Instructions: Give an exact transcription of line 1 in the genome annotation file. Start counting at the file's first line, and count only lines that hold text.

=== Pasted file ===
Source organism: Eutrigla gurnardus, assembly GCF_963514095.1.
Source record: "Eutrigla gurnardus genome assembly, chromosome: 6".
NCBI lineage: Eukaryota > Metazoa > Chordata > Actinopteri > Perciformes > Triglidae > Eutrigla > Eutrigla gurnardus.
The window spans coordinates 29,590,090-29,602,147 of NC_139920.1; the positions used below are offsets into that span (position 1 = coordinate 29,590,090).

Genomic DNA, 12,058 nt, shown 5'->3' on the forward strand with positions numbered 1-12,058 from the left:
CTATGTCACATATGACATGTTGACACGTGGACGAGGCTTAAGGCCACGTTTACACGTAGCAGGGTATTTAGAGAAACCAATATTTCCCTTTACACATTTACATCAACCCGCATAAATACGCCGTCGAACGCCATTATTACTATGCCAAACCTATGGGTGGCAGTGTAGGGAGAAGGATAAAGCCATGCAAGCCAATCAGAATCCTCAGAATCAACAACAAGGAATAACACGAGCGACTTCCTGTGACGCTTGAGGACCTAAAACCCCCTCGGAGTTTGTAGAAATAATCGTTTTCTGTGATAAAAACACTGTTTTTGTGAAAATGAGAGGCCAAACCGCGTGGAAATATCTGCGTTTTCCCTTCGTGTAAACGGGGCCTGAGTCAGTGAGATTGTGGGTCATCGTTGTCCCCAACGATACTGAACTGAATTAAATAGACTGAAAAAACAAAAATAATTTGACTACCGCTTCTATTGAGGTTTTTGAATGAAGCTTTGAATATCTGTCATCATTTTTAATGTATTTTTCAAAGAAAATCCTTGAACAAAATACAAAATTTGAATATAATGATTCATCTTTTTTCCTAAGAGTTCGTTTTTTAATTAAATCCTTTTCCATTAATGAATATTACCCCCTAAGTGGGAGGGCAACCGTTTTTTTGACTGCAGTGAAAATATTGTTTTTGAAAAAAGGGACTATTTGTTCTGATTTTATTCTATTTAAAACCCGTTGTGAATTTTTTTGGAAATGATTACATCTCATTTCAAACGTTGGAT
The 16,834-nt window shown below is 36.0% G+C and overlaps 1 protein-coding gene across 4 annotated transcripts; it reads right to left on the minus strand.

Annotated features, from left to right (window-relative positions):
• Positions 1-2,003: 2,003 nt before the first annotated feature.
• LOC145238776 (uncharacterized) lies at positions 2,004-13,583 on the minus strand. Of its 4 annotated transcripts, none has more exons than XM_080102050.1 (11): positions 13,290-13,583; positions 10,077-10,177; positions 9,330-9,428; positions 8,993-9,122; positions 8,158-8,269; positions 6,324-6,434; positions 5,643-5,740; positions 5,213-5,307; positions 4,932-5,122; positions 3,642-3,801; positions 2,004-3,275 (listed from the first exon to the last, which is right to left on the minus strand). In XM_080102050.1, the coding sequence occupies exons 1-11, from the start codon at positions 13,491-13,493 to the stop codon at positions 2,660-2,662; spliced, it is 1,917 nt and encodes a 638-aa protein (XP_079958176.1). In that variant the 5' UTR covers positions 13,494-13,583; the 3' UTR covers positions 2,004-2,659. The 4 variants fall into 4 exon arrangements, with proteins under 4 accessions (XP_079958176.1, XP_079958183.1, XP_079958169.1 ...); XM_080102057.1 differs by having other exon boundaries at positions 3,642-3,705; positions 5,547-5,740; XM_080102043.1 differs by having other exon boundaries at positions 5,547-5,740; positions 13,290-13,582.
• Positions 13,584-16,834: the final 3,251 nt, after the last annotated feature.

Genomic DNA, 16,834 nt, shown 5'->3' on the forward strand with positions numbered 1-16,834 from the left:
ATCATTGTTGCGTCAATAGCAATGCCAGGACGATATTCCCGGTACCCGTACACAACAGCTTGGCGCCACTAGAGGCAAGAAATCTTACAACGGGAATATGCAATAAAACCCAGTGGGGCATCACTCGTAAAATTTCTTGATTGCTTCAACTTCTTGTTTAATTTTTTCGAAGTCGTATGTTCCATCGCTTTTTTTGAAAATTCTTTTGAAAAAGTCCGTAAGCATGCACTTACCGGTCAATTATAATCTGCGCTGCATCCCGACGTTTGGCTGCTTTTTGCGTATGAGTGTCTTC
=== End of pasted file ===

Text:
Source organism: Eutrigla gurnardus, assembly GCF_963514095.1.